Apr 3, 2012

Losing, Whilst Finding, My Voice

I love to talk about education. It’s my passion. It’s what I do. I love to explore the complexities of the art and the machine of the science of learning. Then I love to tear them apart and try as hard as I might, to figure what worked and why it worked with a specific kid or a specific class.

But that’s my problem. I talk too much. I write my blog and express my opinions and too often, I’m met with acrimony from my

colleagues. Not for the ideas, but for my willingness and want of expressing them. Sometimes the acrimony is blatant, “Here he goes again.” or “He’s just being a shit disturber.” But more often, it’s passive aggressive, it’s implied dissent, you know, the eye roll or the “Well…” shoulder shrug.

Now, I may be a little melodramatic about it, but I think there lies a major difficulty in the road ahead in education.

When teachers start to find our pedagogical voice, it is often tuned out by other teachers. Not by administrators or by parents, but by teachers.

I believe the road ahead requires a radical shift that must start with teachers finding their voices.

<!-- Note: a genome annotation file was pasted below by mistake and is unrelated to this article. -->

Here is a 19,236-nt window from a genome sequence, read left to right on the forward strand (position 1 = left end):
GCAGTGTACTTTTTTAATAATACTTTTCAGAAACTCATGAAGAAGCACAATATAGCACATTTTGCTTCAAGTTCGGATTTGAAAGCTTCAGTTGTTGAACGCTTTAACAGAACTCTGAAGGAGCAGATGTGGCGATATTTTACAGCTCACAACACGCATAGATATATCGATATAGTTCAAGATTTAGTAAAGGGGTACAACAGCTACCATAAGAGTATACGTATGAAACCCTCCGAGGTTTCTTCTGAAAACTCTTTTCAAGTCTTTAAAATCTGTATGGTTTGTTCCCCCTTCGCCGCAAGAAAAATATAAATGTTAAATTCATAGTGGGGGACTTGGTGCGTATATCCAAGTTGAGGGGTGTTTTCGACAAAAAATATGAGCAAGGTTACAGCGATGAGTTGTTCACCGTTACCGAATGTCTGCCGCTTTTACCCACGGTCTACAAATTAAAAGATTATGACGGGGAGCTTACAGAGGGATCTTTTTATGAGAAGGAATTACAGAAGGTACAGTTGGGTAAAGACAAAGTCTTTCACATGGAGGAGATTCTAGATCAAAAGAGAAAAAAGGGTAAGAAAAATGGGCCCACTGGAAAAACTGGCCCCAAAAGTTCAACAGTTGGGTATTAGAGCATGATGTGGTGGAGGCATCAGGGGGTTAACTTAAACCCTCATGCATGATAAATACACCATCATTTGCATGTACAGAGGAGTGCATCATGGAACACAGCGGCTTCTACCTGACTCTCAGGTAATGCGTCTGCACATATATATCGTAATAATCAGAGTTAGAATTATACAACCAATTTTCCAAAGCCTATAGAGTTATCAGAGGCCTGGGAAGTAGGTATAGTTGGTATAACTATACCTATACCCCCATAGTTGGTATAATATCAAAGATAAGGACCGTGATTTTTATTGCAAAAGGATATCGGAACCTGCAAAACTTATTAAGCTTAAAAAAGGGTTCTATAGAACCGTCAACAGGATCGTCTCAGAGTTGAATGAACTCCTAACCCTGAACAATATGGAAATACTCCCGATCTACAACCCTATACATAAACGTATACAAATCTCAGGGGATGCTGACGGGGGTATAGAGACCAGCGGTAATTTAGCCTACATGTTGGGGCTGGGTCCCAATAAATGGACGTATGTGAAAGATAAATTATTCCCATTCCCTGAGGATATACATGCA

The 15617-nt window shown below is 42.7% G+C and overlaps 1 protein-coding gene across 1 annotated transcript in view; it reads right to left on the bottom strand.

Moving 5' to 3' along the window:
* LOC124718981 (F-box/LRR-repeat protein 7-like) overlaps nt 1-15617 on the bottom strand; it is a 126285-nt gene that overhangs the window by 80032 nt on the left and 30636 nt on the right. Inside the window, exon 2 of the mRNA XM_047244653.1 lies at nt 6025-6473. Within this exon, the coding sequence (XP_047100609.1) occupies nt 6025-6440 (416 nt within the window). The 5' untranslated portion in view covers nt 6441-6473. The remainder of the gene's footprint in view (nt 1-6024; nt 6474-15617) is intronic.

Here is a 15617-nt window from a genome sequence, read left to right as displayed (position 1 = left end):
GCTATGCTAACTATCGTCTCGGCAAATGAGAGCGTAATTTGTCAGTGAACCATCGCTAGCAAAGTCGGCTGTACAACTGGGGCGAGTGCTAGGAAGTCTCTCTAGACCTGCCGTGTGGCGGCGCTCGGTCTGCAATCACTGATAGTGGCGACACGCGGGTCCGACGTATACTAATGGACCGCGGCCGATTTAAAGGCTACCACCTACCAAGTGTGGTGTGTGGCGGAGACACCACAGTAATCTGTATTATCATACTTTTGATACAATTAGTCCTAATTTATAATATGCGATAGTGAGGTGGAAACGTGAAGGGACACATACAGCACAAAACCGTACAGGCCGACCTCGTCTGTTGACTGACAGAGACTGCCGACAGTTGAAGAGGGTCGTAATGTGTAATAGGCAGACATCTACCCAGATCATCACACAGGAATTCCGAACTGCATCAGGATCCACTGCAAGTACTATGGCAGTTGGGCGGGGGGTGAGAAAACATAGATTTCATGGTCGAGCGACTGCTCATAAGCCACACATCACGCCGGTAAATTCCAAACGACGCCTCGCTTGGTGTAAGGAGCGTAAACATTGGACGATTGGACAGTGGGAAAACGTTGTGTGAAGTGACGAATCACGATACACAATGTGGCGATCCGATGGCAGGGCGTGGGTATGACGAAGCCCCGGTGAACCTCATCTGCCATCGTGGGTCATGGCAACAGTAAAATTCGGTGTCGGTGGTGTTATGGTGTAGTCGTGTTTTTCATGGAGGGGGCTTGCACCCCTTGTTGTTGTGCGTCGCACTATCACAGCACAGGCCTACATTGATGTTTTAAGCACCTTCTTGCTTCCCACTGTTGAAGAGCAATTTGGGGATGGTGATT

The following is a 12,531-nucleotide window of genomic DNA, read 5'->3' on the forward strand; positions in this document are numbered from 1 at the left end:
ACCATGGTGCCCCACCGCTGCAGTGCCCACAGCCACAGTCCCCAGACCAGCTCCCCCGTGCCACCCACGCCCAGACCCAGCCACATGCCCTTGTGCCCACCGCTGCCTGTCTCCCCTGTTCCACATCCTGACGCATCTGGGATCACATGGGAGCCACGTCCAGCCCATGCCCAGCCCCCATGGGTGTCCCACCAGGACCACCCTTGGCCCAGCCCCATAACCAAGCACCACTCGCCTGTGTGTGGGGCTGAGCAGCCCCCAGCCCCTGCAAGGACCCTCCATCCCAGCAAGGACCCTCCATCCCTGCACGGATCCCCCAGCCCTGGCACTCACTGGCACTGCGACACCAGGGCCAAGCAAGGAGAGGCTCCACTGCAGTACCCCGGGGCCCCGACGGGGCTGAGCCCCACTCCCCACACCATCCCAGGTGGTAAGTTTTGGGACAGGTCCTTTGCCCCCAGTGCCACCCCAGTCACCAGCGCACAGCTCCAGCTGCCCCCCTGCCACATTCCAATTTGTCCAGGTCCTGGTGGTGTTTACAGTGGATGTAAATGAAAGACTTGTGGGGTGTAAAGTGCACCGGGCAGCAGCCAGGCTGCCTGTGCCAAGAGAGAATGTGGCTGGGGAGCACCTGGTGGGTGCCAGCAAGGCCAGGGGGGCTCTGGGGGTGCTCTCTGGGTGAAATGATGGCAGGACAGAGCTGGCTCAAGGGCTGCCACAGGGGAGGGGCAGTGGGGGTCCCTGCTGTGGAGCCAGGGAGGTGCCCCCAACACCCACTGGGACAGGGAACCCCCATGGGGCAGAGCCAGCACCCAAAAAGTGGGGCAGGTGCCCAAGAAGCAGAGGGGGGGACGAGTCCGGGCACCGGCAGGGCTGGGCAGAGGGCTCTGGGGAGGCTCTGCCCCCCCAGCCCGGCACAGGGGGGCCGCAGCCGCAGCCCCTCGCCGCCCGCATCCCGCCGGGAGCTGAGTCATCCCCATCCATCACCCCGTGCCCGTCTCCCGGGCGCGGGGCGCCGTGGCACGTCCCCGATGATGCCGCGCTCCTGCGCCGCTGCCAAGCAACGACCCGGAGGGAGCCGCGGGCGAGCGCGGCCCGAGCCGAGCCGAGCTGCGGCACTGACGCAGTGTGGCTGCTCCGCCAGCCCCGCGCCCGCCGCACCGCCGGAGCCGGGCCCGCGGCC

But as I find my voice, online in the edu-blogosphere or in the Twitterverse, I’m losing my voice in my school. I’m becoming more  gun-shy when and with whom I get into it with. I don’t want to be the voice in the wind, yet, the more one says about change, that’s what happens.

So, how do I find balance?

If we want to see the education system we want, we must reclaim our voices and ensure the power of those voices around us are heard.

 

This post is cross-posted on voicEd.ca, a collective of voices who have an interest in collaborating on conversations, discussion and even debates about the future of education and schooling in Canada.

2 Comments

  • Thanks Scott.
    It’s so important to maintain the conversation in our schools face to face. It’s far more comfortable to retreat to online communities where your audience chooses when and how to process your message. When we do retreat we miss the chance to connect with other like minded individuals in our buildings. There are more pockets of progression than we often realize because those voices have long grown quiet under the same pressures you feel. Imagine how that felt ten years ago before the web. Sharing isn’t bragging, and teachers need to do far more of it than our allotted time allows.
    C

    • Thanks for reading Christy.
      I find it increasingly easier to gather with “my” people and bounce ideas around then to tackle the tide that recedes from change. Part of it, is I’m not good at it. I come across at times as extremist or “shit disturbing”.
      I do take your point that there are “pockets of progression”, how do we get these voices to raise up? That’s the next stage.
      Thanks for being one of my people.

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